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A Repair Station Is A Person Too

In an April 28 letter to the Federal Aviation Administration (FAA), ARSA joined with the National Air Transportation Association (NATA) to express concern that the agency may require part 121 or 135 air carriers to change their General Maintenance Manuals to prohibit certificated repair stations from issuing an airworthiness release or log entry approving aircraft maintenance for return to service.

The concern stemmed from numerous provisions in FAA guidance indicating that only a certificated mechanic or repairman in an individual capacity could make entries approving maintenance on part 121 or 135 aircraft for return to service.

The Associations pointed out that the FAA’s guidance improperly limited the definition of “person” to individuals not corporations or companies as is stated in the actual regulation. Further §§ 43.3, 43.7 and 145.201(a) allow a repair station to perform and approve maintenance, preventive maintenance and alterations for return to service under its certificate and ratings.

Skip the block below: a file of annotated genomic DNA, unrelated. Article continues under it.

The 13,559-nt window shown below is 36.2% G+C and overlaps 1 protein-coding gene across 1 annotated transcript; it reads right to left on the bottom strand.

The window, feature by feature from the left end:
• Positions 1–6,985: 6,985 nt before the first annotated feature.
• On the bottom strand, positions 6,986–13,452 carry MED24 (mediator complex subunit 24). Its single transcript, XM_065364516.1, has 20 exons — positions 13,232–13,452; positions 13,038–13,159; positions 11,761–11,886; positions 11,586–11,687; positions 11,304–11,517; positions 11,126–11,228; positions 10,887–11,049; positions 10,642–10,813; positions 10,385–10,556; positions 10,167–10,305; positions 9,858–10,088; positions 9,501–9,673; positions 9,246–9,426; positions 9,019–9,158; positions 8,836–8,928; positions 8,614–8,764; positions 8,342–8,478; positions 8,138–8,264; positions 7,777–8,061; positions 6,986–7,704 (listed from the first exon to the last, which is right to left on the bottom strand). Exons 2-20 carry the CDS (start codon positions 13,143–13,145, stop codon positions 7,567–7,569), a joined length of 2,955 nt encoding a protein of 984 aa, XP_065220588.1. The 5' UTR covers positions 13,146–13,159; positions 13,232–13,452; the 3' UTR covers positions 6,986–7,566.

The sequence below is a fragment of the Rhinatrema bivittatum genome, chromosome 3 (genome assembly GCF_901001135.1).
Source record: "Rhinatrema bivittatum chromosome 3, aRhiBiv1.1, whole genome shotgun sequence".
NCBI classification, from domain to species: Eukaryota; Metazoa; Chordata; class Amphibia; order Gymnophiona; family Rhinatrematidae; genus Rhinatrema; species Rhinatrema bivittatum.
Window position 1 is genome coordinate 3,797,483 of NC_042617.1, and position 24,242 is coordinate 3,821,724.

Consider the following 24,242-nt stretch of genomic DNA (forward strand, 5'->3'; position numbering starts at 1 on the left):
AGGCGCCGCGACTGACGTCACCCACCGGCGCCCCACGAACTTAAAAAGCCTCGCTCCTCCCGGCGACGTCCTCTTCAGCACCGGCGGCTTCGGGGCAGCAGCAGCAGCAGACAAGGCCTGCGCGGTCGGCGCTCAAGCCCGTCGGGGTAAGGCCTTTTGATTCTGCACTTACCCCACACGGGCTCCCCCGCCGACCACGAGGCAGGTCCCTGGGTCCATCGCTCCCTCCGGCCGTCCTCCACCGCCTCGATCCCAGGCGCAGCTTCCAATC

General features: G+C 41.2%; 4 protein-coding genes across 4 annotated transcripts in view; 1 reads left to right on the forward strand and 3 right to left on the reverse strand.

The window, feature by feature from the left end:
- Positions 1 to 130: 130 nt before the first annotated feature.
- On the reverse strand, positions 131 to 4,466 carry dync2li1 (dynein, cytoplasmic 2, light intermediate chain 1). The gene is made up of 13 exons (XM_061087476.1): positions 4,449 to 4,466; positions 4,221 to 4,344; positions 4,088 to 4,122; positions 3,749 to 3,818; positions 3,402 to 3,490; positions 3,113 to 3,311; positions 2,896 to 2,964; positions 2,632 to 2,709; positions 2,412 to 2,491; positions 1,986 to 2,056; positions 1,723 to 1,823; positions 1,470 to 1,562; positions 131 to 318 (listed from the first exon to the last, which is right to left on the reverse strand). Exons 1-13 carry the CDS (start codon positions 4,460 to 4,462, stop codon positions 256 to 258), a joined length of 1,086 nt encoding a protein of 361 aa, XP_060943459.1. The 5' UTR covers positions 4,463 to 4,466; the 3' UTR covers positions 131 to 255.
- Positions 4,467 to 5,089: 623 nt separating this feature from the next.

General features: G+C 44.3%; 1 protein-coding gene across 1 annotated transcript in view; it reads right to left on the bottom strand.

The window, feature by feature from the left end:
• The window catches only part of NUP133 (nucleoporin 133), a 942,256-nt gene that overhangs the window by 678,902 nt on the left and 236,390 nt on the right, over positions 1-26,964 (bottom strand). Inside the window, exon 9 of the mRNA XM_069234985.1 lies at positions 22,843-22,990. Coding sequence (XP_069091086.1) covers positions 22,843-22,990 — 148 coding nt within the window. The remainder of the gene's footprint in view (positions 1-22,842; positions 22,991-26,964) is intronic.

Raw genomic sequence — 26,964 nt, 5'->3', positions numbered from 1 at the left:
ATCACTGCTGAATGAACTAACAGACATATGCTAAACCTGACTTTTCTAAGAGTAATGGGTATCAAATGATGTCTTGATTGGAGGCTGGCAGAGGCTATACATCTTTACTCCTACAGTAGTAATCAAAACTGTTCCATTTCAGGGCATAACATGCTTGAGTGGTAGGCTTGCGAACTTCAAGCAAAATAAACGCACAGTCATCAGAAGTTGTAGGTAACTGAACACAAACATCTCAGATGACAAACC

While the person that signs the airworthiness release/log entry must be appropriately qualified and authorized (including certification under part 65), that requirement does not preclude a properly rated repair station from preparing the document and approving the maintenance, preventive maintenance or alterations performed on the carrier’s aircraft for return to service.

ARSA and NATA requested that the agency’s guidance be updated to reflect this reality and provide it with the suggested language.

Click here to view the letter and suggested guidance language.



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